A chicken is a bird. One of the features that differentiate it from most other birds is that it has a comb (the red appendage on the top of the head) and two wattles (the two appendages under the chin).
Most birds can fly high, while chickens can't. Domestic chickens have essentially lost the ability to fly. Heavy breeds used for meat production cannot do more than flap their wings and jump to a little higher level or move more rapidly along the ground. The lighter-bodied birds can fly short distances, and some can fly over relatively high fences. The feet and shank portions of the legs have scales.
Chicken is the ubiquitous food of our era, crossing multiple cultural boundaries with ease. With its mild taste and uniform texture, chicken presents an intriguingly blank canvas for the flavor palette of almost any cuisine.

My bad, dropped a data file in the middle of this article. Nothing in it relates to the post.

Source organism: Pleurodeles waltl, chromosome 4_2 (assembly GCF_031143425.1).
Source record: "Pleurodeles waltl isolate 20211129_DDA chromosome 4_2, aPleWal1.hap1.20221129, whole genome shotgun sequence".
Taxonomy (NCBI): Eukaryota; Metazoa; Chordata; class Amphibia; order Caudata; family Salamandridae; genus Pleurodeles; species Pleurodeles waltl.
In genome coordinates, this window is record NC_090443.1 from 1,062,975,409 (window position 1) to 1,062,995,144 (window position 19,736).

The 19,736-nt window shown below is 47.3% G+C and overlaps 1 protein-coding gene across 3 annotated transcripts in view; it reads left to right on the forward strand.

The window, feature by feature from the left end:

Long after the time when most families had a few hens running around the yard that could be grabbed and turned into dinner, chicken remains a nostalgic, evocative dish for most Americans. Find out how the chicken achieve such cultural and culinary dominance at Smithsonianmag.com.
Roast it, quarter it and fry it, poach it, braise it: whatever way you like it, whole chickens are the backbone of the kitchen. So when you’re buying one, make sure you know what you’re getting.